Danios, members of the Cyprinidae family, are favoured by aquarium enthusiasts of all levels of expertise. An extremely popular freshwater tropical fish for home aquariums, danios are a small schooling fish that just do not sweat the small stuff. Although they may lack the vibrant colour of the neon tetra and ornamental fins of the angelfish, danios more than makeup for this with their dazzling energy.
An aquarium lid is a must for this species as they have been known to jump out of the tank if they get a little overexcited. Despite this erratic behaviour, danios are extremely hardy fish that are just as happy with the most optimal tank condition and setup, as they are with setups, made expressly for other species.
Danios are found in the South-East Asian regions of Thailand, Myanmar, Cambodia, Laos and Vietnam, as well as Southern India and Sri Lanka. They prefer slow-flowing streams over high current rivers and are also found in lakes, ponds, rice paddies and even puddles.
Behavior/Compatibility for Danios
As a highly sociable schooling fish, we recommend no fewer than five danios in any given tank setup. While they may appear slightly stressed with their rapid movements, danios are never happier than when darting about with their kind. That said, they are a very placid fish when it comes to buddies of other species. Too relaxed to cause conflicts with others and too fast for most fin-nipping species, danios should only really be kept away from large aggressive carnivorous fish and perhaps extremely nervous species. Some great tank buddies for danios include tetras, small barbs, mollies and swordtails, all of which are available through our online fish shop. That said, there are very few species that will not be suitable for these fish, so this is by no means an exhaustive list.
Housing Danios and Aquarium Fish Tank Set-up Tips
Danios vary in size between species, though almost all species grow to a maximum of 5-6 m (2”). The giant danio however may grow up to a maximum of 10-15cm (5.5”), so please note the provided dimensions will not be suitable for that particular species. As a rule of thumb, times the below tank volume information by three for giant danios. As they are so active, all danios prefer a longer tank to a taller tank, though most any shape will be suitable. Due to their energetic behaviour, danios prefer a larger tank comparative to their size, so the below information is based on the minimum tank size (10gl) to allow them to move freely. To keep the water quality good and ensure you have a low maintenance fish tank that doesn't need excessive water changes, we recommend using a 2.5cm (1”) to 7.5 litres (2 gallons) rule when stocking your tank.
Recommended Max Fish Count Tank Volume 15 Danios 38 Litres (10 gallons) 20 Danios 45 Litres (12 gallons) 25 Danios 52 Litres (14 gallons) 30 Danios 60 Litres (16 gallons) 35 Danios 68 Litres (18 gallons)
Danios aren’t picky about the substrate used in their aquariums. Any sand or gravel will suit them just fine. If they are co-habiting with other fish species it is better to focus on their particular preferences rather than the danio’s, as they seem to be happy with just about anything. Angelfish feed towards the bottom of the tank, so a fine-to-medium grade substrate is recommended, covering a smooth gravel base.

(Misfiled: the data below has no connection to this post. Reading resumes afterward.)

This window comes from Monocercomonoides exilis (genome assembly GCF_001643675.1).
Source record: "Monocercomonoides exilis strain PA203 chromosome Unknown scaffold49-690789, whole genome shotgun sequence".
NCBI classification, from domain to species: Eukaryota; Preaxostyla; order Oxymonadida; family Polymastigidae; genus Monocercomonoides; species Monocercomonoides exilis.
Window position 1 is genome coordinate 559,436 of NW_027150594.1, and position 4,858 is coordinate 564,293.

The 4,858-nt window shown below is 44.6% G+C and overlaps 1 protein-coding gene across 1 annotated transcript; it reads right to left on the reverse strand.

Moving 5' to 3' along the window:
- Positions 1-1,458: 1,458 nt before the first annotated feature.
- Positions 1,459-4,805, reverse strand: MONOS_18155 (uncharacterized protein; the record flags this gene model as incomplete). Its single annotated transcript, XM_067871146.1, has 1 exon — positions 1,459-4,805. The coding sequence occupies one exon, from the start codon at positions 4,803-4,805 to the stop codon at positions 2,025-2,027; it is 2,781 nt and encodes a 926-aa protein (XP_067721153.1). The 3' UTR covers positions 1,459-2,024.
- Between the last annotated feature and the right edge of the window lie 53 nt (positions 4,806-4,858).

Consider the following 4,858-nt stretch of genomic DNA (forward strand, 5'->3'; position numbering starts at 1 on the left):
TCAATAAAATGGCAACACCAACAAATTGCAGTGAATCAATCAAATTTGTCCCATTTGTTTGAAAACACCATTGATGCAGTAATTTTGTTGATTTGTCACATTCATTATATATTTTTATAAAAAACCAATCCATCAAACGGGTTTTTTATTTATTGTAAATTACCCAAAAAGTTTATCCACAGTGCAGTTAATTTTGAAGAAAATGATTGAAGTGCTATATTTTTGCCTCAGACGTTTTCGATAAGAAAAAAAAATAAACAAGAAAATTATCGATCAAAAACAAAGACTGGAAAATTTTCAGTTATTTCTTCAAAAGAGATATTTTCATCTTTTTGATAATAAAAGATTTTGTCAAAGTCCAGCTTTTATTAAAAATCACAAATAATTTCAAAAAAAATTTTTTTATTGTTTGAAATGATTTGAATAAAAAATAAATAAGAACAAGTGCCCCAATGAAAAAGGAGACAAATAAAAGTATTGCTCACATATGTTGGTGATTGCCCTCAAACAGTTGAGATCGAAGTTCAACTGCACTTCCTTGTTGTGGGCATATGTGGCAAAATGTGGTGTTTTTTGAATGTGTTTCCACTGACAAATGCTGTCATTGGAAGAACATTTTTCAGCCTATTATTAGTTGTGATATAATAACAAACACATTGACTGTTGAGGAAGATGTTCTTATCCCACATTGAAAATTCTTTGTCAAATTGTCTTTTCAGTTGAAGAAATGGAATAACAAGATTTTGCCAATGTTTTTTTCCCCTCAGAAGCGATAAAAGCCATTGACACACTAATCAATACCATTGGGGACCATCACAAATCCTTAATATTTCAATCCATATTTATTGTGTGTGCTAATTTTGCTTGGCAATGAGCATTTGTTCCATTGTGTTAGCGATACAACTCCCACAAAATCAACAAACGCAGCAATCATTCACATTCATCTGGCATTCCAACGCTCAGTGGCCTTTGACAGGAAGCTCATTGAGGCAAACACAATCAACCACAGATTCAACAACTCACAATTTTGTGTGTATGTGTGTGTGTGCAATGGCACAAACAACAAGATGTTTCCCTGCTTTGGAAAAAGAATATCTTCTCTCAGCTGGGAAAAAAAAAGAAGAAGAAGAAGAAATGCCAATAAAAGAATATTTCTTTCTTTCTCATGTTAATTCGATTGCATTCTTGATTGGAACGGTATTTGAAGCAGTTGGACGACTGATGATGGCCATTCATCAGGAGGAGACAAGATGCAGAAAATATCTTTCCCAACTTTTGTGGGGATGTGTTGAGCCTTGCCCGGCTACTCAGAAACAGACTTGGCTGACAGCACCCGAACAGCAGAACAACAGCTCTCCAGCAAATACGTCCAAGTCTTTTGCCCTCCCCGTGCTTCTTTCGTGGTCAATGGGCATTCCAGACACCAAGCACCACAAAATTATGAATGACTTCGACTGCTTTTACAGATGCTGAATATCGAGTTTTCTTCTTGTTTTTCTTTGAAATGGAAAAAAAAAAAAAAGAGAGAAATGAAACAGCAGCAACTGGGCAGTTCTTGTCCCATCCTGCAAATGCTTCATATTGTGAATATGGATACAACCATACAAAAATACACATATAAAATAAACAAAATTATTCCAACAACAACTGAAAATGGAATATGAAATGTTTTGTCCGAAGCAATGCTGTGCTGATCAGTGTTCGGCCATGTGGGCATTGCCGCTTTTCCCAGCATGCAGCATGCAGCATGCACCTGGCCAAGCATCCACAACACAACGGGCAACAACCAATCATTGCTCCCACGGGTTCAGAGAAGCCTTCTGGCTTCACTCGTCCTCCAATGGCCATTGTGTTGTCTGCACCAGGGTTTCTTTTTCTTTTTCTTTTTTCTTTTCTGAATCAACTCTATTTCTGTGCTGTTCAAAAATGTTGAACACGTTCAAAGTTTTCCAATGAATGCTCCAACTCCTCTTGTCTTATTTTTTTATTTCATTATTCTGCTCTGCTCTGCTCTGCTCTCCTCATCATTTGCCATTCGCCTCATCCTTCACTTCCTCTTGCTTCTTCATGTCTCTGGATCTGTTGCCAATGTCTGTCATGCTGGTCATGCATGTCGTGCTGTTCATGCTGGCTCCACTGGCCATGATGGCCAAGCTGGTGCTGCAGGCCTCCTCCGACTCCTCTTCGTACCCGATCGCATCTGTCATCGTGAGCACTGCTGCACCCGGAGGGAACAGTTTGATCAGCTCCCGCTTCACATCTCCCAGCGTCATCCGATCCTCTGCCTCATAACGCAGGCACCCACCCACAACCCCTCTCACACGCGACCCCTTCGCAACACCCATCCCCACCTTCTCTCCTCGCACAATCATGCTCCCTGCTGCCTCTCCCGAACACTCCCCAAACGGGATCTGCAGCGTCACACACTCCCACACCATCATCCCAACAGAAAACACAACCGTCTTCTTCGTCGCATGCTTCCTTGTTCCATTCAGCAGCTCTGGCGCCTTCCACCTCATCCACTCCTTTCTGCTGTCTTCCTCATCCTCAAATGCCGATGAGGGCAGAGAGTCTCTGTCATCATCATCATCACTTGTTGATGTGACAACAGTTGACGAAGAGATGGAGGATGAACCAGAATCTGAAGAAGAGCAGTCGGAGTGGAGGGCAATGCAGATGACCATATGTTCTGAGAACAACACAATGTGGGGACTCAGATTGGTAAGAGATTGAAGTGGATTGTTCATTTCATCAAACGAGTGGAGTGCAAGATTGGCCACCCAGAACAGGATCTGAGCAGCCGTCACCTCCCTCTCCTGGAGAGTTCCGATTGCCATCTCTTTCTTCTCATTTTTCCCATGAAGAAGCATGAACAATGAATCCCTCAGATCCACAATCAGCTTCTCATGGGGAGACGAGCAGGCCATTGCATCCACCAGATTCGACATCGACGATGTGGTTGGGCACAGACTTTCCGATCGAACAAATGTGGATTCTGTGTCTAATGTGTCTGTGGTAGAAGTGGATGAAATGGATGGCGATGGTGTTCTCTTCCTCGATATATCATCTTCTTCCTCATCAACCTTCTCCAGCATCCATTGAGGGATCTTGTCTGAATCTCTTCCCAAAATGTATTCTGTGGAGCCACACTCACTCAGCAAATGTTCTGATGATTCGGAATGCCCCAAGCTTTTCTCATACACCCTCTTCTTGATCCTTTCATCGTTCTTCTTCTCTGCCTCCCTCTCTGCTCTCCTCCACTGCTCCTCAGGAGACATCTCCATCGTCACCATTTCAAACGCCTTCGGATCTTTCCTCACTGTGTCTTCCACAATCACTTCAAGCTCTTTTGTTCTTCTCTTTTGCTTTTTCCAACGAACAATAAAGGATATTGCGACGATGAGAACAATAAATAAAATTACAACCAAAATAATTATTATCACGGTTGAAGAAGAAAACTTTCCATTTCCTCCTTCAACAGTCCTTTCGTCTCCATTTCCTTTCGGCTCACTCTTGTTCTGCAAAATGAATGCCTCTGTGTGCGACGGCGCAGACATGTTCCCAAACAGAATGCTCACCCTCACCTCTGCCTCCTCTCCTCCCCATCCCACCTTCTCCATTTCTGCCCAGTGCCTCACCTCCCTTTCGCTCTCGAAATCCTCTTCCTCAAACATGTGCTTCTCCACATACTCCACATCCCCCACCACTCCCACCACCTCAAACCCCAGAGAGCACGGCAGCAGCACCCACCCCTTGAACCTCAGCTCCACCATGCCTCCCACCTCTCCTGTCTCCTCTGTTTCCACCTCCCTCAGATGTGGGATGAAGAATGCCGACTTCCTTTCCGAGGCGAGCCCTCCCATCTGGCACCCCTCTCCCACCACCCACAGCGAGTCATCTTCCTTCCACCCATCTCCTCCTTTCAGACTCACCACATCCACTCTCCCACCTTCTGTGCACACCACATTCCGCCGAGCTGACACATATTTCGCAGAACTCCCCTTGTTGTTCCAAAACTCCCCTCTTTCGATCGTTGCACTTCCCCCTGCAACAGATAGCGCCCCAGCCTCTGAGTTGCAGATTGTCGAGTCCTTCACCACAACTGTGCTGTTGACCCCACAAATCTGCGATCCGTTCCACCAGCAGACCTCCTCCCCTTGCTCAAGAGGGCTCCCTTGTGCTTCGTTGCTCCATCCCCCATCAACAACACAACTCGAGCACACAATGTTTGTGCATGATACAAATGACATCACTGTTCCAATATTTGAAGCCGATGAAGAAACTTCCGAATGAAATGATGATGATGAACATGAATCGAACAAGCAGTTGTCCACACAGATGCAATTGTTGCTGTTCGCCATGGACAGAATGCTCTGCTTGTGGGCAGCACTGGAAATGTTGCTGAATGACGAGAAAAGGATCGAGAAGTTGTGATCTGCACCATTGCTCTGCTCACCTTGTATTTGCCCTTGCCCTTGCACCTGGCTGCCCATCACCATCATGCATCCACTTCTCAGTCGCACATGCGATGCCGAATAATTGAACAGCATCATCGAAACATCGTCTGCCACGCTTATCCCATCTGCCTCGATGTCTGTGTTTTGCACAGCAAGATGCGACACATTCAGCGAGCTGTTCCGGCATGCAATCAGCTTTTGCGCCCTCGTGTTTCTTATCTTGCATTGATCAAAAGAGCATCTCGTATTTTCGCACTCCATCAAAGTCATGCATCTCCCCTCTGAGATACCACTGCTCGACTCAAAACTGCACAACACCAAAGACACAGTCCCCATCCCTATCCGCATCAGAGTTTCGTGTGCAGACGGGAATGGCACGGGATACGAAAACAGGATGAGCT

Being a surface feeder, danios enjoy tall and surface floating plants with which they can use as shelter. Some aquarium supplies such as driftwood and caves are also appreciated at night to provide shelter while sleeping. While they do tend to increase their colour and display a better temperament in well-decorated https://livefish.com.au/accessories/bare-driftwood-no-plants tanks, they will thrive even in a sparser tank setup. Again, it is better to focus on the needs of the other species in a cohabited tank as danios are perfectly happy with just about anything.
Unsurprisingly, danios are not particularly picky with their water temperature. Hailing from the northern parts of South East Asia, these tropical fish are suited to temperatures between 18 and 24 C (64.4 – 75.2 F). Depending on your local climate, you may need to install a water heater to ensure the temperature stays within this range. They enjoy a pH of around 6 to 8 and a hardness of 5-15 dH. To ensure your pH and hardness are suitable you should invest in a testing kit . A slow to moderate water flow suits them well, and the water should be aerated with a fish tank air pump . Always ensure your water is properly filtered, and regularly change the water (10% weekly or 25% every other week). You should also filter the substrate regularly and adjust the chemistry of any tap water you use to top your tank. You may do this with one of our many water conditioning products.
Feeding and Care
Danios are primarily surface feeders, meaning floating or slow sinking foods are best. Processed tropical fish foods such as pellets and flakes are suitable, though it’s always good to try to imitate their natural feeding preferences. Blood worms, brine shrimp and daphnia are all ideal and have the added bonus of promoting swimming and hunting to help keep your fish happy and healthy. Freeze-dried shrimp are also suitable, though live brine shrimp are hard to beat. We offer a wide selection of suitable fish foods for danios, from pellets and flakes to freeze-dried and live foods.
Great reasons to keep Danios in your tropical fish tanks
- Danios are extremely hardy and unfussy regarding just about every aspect of fishkeeping, leaving you more options with which to care for your more needy fish.
- They bring new life to tanks and aquariums with their acrobatic and energetic nature.
- These cute fish play well with others and are generally too speedy for those species that do not.
Pick which Danio variety you would like to keep as fish pets from our available stock now, and we'll get them shipped to your door pronto!